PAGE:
My friends and family back in Estonia will think I am mocking them with this title. Back at home it has been cold and rainy summer with very few sunny beach days. But really, where I live it is raining almost every day and at nights as well. The university is situated just by the mountains and the clouds gather here. So I have an umbrella in my bag. Most of the rain showers are short (few seconds even) and very light. The funny thing though is that the skies around Waikiki (which is like 20 min from here by car) are mostly sunny. I actually like rain. I loved it in Taiwan also even if it was really strong rain. Rain smells good ... at least here and back at home. And the rain here means that the hills are green and beautiful. And it also mean I get to see rainbows very often. I love rainbows. Looking today from Waikiki towards university. Double rainbow from my window few days back.
Location: Oahu, HIDate: Sep 1, 2008Number of Photos in Album: 9View Album
Most of yesterday and also this morning I have been "playing" with this web-based platform for learning for example economics. My Math for Econ uses it and every week we have to log in to www.aplia.com and solve a bunch of problems set for that deadline. It is a really cool platform and I am amazed how I can work and manipulate these graphs there. It gives practice questions first and lets you solve them and then tells you what you did wrong. Pretty fun and amazing ... only problem - I have discovered that I am pretty dumb ...way too much time has passed since I studied math and also actually economics. Anyway, yesterday I stumbled on this one fun problem (see pic above) talking about a small country by the Baltic sea, the citizens of which eat potatoes, meatballs and jam. The currency of the country is crown. I know three countries by Baltic sea using currency with the similar name (kroon, kronor etc) - Estonia, Sweden and Denmark (anyone smarter is welcome to fix me). "Small" would hint towards Estonia. But I think meatballs give it away - I'd say Sweden it is :) Below are the right answers as well ...if someone decided to test their econ knowledge :) By clicking on the blue "info" bullets I get a more detail explanation about the answer. A quite fun way of learning. But I am about 3 weeks behind the others still and have to turn in this weeks problems by this Friday.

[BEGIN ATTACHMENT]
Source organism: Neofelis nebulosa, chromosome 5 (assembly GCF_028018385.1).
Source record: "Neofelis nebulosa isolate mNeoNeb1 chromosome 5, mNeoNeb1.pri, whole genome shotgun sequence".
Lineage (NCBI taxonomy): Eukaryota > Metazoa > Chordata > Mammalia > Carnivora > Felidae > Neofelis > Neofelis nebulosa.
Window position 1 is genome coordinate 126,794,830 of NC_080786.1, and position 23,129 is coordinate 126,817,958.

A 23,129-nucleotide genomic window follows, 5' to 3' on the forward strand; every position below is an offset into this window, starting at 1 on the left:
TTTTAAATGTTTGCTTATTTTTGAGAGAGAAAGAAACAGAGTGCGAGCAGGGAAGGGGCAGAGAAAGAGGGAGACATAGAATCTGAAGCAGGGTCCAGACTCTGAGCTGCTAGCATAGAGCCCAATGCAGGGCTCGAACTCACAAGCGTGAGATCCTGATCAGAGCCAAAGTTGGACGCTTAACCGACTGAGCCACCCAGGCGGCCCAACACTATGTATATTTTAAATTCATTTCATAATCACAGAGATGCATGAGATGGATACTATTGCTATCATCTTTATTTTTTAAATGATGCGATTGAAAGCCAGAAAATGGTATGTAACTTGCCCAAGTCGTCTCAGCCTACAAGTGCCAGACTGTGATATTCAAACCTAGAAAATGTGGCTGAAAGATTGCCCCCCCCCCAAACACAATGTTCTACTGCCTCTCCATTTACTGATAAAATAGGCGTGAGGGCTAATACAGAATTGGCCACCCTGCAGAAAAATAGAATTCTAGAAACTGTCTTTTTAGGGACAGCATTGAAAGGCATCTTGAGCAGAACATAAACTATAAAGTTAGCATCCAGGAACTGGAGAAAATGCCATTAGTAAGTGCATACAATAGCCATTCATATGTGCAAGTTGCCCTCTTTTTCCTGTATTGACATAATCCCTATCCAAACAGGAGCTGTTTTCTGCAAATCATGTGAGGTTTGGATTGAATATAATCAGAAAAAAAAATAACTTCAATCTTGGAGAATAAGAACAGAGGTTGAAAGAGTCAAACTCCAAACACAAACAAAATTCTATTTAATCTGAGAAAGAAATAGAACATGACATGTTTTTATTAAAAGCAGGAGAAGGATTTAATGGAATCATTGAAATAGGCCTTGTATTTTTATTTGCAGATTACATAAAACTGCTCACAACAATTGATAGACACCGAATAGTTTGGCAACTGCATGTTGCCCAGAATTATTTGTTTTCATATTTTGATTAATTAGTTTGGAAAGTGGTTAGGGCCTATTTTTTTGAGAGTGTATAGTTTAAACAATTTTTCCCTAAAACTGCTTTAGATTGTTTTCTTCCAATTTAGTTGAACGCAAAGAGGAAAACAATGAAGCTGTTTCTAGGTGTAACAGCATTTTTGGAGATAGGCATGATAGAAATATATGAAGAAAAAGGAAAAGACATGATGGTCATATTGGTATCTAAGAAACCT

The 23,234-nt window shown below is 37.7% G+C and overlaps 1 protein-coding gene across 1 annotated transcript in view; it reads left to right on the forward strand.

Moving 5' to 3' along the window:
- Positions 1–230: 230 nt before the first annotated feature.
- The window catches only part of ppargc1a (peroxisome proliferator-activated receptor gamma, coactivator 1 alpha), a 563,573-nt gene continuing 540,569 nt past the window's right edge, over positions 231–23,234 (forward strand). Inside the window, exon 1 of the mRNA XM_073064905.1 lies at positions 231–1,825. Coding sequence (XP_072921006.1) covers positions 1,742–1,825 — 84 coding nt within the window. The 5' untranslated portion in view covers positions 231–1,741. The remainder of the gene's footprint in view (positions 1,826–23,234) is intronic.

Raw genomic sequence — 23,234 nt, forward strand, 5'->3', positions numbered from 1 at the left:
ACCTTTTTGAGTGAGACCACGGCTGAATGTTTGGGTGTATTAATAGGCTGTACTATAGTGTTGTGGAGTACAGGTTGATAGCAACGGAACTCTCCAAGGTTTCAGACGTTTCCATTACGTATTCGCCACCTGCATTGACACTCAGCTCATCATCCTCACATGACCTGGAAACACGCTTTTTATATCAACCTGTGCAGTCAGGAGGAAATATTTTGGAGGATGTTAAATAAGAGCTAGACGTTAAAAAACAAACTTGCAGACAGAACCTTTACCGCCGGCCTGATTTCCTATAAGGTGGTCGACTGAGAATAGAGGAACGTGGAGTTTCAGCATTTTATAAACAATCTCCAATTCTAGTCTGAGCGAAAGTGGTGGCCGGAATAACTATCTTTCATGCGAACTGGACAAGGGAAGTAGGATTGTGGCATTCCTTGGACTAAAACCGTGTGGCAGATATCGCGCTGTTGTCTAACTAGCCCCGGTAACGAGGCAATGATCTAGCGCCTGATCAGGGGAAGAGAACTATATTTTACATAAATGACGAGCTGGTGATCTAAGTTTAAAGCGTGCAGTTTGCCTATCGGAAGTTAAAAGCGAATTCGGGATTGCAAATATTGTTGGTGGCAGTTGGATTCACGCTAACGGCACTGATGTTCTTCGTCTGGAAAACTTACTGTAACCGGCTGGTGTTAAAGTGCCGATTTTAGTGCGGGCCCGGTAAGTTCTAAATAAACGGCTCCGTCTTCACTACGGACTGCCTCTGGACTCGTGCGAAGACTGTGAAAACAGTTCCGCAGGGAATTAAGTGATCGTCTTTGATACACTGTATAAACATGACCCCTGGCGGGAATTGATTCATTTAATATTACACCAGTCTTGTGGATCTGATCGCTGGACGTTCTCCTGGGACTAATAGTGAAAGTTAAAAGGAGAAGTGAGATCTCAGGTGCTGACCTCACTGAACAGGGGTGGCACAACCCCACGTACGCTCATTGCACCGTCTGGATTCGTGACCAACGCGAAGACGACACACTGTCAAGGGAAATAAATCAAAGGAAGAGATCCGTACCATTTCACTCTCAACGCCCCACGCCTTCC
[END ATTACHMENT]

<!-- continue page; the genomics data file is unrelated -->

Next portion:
Date: Aug 24, 2008Number of Photos in Album: 11View Album
This is from the series "world is not that big" or "Estonia is not that small". I needed to send some documents home. The guy at the counter I went, made amazed face and started counting something in his head. Then he said that he was in Tallinn just on July 14th. wow!!! He said that he enjoyed the tour of old town and tour on bicycles somewhere around the center. In general I have got here the treatment "ah, you are from Russia ..." ... unfortunately ... when I fix them, they apologize, as they know what mistake they have made. In Taiwan not many people knew either where Estonia is. And when I said the country name in Chinese - 愛沙尼亞 - then usually that only brought more confusion. Usually I am quite understanding, as I know my country is small. I am not so bright in geography myself. But this was still kinda weird experience ...
My opinion about my country may not be objective, especially as I am sooo far from home now. This morning I read Giustinos opinion of the Night Song Festival. So get another view of the event.